RBI’s CBDC: How It’s Different From Other Cryptocurrencies

The first pilot of RBI’s CBDC began on November 1, 2022. To many, it might seem like any other cryptocurrency. But it’s not. There are major differences between the two. Here’s demystifying RBI’s CBDC and other cryptocurrencies
RBI’s CBDC: How It’s Different From Other Cryptocurrencies

October 31, 2022 was a special day for crypto enthusiasts. Bitcoin maximalists were celebrating the 14th anniversary of its white paper.

Incidentally, the same day, the Reserve Bank of India (RBI) announced the first pilot of the Digital Rupee - Wholesale segment (e₹-W) as part of its central bank digital currency (CBDC) project, starting from November 1, 2022.

To those not well versed with digital currency technology, cryptocurrency and CBDC might seem one and the same. But they aren’t. Here’s demystifying the two.

Definition: CBDC And Crypto

To start with, CBDC refers to the digital form of a country’s fiat currency, which is issued by the central bank of the country. Though it is in a digital form, it can be exchanged with the fiat currency of the country. This money is a liability of the central bank. Transactions are recorded in a centralised ledger and central banks retain full control over its supply. CBDC has the same value as that of the country’s physical fiat currency (notes or coins).

Cryptocurrency, on the other hand, is a digital money created to function as a means of exchange. In addition to controlling the production of new units of a certain digital currency, it uses encryption to safeguard and verify transactions.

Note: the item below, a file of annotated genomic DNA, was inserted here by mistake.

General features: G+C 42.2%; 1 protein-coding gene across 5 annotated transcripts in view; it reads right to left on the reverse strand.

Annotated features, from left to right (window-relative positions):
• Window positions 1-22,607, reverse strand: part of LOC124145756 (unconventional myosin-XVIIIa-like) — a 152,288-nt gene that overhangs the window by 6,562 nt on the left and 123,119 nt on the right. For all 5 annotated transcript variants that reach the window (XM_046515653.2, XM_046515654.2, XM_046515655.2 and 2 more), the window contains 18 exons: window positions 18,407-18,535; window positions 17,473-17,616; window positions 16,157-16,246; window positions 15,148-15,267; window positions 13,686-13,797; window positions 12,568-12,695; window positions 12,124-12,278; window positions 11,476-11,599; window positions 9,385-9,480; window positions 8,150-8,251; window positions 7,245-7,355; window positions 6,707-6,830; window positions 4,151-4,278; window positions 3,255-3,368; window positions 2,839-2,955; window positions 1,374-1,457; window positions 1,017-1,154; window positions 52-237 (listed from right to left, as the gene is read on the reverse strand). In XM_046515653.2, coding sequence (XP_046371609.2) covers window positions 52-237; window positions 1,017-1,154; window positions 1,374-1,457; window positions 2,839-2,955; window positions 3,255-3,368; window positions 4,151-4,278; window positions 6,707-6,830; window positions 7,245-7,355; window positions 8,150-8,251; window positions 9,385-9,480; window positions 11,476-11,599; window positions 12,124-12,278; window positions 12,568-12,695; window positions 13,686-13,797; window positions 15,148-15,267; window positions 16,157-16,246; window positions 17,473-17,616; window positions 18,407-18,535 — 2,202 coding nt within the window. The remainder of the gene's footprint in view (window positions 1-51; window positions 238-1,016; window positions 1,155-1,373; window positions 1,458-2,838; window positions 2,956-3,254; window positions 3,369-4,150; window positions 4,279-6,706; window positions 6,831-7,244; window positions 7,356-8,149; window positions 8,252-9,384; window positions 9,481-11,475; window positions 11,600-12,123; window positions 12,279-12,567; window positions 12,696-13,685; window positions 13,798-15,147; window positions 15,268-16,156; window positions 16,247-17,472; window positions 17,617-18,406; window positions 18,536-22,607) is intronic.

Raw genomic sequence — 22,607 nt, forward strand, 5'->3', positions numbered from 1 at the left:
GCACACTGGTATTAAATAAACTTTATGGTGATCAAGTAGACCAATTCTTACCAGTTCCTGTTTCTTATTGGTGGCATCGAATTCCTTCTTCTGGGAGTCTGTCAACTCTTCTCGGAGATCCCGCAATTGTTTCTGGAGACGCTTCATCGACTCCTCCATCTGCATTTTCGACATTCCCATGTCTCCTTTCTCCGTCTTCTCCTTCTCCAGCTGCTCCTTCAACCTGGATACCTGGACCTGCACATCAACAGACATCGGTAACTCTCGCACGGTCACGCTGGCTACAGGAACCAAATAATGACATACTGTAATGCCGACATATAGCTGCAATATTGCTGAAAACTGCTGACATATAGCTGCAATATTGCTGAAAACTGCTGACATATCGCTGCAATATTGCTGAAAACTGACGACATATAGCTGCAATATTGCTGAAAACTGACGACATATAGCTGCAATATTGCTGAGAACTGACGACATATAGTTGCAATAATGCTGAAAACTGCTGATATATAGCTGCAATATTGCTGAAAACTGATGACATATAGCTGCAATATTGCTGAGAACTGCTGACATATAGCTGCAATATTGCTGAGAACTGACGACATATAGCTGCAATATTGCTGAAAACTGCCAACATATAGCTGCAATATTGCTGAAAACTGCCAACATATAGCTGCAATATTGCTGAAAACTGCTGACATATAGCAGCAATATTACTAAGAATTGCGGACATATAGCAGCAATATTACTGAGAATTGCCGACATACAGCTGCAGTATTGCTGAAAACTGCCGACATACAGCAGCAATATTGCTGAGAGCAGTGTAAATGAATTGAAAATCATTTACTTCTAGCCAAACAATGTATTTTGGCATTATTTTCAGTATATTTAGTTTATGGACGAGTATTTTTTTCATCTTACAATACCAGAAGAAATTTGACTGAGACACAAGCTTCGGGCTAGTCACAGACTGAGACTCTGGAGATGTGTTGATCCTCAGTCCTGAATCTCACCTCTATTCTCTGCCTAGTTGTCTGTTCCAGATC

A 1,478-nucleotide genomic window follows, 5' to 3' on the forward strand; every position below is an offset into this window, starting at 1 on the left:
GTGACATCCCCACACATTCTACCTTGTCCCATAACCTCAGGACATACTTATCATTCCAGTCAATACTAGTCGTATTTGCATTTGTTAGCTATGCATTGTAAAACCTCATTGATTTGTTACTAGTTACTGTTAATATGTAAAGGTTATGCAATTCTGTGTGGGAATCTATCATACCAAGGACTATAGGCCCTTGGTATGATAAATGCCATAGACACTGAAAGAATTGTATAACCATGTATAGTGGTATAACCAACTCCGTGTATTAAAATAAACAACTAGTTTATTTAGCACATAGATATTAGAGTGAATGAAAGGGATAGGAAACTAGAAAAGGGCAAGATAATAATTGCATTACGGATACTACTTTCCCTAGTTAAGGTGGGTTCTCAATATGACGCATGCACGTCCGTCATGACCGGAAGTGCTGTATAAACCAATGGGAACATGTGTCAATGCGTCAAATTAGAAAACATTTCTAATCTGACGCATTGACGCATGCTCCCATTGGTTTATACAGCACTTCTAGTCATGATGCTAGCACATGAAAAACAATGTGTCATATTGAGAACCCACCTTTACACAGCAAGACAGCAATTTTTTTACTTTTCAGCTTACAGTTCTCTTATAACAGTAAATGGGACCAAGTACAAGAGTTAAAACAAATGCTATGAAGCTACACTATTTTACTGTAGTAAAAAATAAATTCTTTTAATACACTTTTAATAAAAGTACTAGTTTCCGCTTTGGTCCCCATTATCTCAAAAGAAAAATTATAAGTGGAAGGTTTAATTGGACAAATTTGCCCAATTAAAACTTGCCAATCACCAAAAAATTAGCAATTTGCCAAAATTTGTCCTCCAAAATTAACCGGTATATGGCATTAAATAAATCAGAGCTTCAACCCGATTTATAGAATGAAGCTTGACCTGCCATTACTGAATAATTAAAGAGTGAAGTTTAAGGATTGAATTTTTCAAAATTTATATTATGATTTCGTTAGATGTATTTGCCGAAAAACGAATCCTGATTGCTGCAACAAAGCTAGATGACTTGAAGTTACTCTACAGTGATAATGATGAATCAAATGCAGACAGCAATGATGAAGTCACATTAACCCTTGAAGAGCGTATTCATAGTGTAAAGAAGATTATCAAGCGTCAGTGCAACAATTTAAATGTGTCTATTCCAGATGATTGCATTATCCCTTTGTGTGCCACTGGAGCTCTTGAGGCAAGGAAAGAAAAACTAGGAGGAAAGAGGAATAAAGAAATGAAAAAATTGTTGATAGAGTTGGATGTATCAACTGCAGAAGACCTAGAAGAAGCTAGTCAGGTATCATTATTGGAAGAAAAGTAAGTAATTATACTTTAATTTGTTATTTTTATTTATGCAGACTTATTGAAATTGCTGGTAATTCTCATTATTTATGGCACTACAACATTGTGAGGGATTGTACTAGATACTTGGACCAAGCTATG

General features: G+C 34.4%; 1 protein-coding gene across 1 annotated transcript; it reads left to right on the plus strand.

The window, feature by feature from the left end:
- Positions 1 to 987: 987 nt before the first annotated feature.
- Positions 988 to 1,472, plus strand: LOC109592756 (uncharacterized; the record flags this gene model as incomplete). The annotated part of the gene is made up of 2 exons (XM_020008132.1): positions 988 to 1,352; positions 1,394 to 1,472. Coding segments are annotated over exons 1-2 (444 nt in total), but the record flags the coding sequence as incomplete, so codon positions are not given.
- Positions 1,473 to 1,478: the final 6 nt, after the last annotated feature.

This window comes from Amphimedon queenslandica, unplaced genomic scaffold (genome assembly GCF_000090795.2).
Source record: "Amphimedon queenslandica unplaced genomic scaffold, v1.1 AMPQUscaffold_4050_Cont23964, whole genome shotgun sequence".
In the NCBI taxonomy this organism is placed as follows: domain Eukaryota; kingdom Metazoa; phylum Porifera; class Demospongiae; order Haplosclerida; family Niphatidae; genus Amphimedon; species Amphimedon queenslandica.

Cryptocurrency Vs CBDC

Cryptocurrencies are independent digital currencies that run on the principle of decentralisation and without predetermined value or backing. Bitcoin (BTC) and Ethereum (ETH) are examples of such cryptocurrencies.

In contrast, CBDC has the backing of central banks. For example, the RBI has given the name of its CBDC as “Digital Rupee”. China’s proposed CBDC is digital yuan (e-CNY).

There are some cryptocurrencies, which are known as Stablecoins that are pegged to the dollar, but backed by private entities. Examples would be Tether (USDT), USD Coin (USDC) and Facebook-backed Diem (earlier known as Libra).

Another difference is that while cryptocurrencies use a permission-less open network, CBDCs use a private Blockchain network that has prior permission.

Also, when users transact on the network using cryptocurrencies, they remain anonymous. However, CBDCs will be linked to an individual’s bank account, which will have their personal data.

Most importantly, CBDCs are managed by a central authority, making network scalability simpler.

In comparison, any changes to the cryptocurrency network must be approved by all nodes in the network. When the network has to scale, but the nodes disagree on how to proceed, this could lead to a problem.

Related Stories

No stories found.
Outlook Business & Money